She finds herself at a McDonald's late one night, sipping black coffee from a plastic cup. The place is empty, except for a small night crew, half asleep. She finishes her coffee and looks around, and realizes that no longer is there anywhere to go.
She waves to a worker cleaning the floor, but he doesn't see her; she is old now and people just don't notice her any longer. She quietly slips out of the restaurant into a cold night, turning up her collar and putting her hands in her pockets. And as she walks down the street, a sweet memory of what was suddenly appears somewhere in a little backwater of her mind. . . and a tear drops.
It rolls down her cheek and drops to the ground, falling to the earth; making its way back to its source. She is too involved in her memories to watch the tear, but it knows where to go, it knows what to do.
It has been waiting a long while for her to release it, and now is its time. And as it flows into that great ocean of tears that humanity has shed, becoming lost in the vastness, the endless stream of sorrows that we have made for ourselves, she feels a tremendous emptiness, and it is as if this tear is much more than a tiny drop of water; this tear is a part of her that she is losing, and will never know again.
And as her little tears patiently wait in humanity's ocean of sorrows before again catching the ring of that great merry go round we call life, they prepare themselves for the inevitable, that time when someone sees the truth, which is too much to bear. . . without a tear.
Her tears release her, for a moment, from that horrible truth, so that she can again become lost in her dream world of life, in the fantasy of her existence. But this time, she can't quite seem to pull that off.
She walks along the pavement, the excitement of life and life's anticipations now all but gone, because she has seen it all before, and now she is lost, not knowing where to go, what to do. All the promises that life made to her have somehow been broken, her little girl dreams shattered, and her heart hopelessly broken in the process. Now all she carries in her chest is an empty shell of a few memories.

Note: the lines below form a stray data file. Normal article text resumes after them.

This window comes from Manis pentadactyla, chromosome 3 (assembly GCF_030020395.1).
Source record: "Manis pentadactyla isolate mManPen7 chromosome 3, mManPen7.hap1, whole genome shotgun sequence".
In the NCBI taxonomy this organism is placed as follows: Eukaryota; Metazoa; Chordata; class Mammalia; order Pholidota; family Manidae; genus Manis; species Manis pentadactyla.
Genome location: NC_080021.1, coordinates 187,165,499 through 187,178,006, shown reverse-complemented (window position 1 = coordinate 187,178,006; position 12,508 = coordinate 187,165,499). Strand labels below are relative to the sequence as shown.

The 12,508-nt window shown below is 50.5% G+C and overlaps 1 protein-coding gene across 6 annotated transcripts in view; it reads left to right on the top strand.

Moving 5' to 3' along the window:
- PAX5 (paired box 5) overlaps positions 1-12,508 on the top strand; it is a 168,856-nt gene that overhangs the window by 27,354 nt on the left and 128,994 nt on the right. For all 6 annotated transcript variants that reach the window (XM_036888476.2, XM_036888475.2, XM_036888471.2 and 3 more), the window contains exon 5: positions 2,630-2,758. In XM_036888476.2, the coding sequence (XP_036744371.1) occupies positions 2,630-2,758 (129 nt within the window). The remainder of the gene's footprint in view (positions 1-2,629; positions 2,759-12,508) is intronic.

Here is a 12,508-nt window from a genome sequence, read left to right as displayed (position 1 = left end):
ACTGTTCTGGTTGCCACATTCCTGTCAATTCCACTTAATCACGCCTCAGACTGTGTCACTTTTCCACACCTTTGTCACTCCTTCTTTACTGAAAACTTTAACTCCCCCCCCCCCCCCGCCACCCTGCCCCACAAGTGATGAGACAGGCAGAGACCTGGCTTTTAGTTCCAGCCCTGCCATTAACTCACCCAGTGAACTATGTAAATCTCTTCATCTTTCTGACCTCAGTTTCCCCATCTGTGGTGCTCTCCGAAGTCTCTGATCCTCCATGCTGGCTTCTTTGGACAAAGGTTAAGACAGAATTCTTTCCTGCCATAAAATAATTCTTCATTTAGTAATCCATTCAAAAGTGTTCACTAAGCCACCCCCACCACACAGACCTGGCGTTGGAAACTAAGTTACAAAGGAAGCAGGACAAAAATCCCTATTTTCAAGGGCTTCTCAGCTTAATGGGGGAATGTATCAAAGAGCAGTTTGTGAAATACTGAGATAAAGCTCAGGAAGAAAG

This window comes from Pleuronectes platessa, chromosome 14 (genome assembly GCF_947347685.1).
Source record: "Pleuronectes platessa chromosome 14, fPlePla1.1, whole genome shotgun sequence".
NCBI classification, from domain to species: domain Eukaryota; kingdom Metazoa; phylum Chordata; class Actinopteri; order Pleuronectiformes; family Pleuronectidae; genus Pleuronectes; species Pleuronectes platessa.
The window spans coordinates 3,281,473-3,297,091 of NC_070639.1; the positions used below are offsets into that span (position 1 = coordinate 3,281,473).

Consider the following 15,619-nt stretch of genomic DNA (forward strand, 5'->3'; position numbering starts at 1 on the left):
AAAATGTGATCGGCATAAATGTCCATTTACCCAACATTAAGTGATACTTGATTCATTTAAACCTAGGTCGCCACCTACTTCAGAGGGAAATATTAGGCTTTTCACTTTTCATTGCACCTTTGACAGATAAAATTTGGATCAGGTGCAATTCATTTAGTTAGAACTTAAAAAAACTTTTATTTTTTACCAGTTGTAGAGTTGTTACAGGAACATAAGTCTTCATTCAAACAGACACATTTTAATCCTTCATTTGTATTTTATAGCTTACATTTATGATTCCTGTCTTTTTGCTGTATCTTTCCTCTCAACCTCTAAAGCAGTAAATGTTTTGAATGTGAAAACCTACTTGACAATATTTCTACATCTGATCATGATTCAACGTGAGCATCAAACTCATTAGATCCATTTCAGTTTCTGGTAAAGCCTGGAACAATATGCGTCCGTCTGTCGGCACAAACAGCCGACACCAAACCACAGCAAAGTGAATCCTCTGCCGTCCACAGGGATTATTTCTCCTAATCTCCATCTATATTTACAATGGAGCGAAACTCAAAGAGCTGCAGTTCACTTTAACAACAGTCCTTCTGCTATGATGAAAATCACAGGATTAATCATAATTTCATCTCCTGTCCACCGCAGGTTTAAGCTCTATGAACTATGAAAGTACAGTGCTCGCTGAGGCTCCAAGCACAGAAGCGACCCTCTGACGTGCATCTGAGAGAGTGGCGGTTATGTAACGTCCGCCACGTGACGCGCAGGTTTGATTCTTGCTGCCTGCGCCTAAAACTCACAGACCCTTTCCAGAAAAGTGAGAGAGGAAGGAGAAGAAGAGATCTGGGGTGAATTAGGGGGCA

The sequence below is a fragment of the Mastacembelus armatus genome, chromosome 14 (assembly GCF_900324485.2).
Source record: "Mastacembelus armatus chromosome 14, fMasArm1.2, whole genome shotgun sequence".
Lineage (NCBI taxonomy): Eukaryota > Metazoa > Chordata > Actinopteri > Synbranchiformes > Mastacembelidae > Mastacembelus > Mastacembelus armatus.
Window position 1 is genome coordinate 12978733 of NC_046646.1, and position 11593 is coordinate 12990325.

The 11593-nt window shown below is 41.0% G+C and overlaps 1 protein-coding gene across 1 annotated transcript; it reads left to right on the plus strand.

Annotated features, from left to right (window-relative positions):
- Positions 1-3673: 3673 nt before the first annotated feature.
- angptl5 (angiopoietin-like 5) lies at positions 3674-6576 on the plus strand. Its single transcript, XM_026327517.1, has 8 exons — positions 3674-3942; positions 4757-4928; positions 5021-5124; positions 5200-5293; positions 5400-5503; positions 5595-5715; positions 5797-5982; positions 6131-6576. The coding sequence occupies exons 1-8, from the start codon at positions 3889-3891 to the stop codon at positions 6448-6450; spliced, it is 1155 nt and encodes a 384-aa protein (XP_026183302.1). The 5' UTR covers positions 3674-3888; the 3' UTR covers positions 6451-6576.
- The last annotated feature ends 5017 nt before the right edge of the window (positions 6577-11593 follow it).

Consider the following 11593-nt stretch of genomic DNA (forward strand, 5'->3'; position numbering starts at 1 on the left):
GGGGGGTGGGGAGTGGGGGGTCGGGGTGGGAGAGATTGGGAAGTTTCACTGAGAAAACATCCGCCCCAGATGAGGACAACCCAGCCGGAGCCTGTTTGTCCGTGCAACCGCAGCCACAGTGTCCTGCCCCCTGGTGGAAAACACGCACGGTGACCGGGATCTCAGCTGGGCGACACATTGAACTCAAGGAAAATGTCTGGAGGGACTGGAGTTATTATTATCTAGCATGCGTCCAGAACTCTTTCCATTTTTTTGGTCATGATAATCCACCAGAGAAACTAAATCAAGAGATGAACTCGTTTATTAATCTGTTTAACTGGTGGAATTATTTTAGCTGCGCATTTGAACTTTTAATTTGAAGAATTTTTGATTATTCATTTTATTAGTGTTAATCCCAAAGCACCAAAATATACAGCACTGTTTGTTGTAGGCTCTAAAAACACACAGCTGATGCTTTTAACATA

How could she ever know what really happened to a life that began so full of hope? How could she? She trusted life, but everything changed, so much, so unexpectedly, almost as if she was lost in a dream that she didn't want to wake up from, and then she couldn't wake up, and she never woke up. She remained in her dreams because she had nowhere else to go. She would gratefully never know how life could be so cruel, because she still trusted it unconditionally, and would never accept that life could end like this, because her heart remained open, even now, but there was nothing left to her heart; it was gone.
They found her in her car, parked not far from the restaurant. An empty bottle of pills on the floor, a few possessions, a picture of a family, a tear stained note saying that she was sorry, but not saying why. The tears had already evaporated, their essence forming a small cloud in the heavens that would eventually fall into that vast ocean of sorrow we call life.
But we never lose our tears; they always belong to all of us. They never die. They will always be there, waiting for that moment when we can't do it anymore.
And then, they will help us surrender.
E. Raymond Rock of Fort Myers, Florida is co-founder and principal teacher at the Southwest Florida Insight Center, http://www.SouthwestFloridaInsightCenter.com His twenty-eight years of meditation experience has taken him across four continents, including two stopovers in Thailand where he practiced in the remote northeast forests as an ordained Theravada Buddhist monk. His book, A Year to Enlightenment (Career Press/New Page Books) is now available at major bookstores and online retailers. Visit http://www.AYearToEnlightenment.com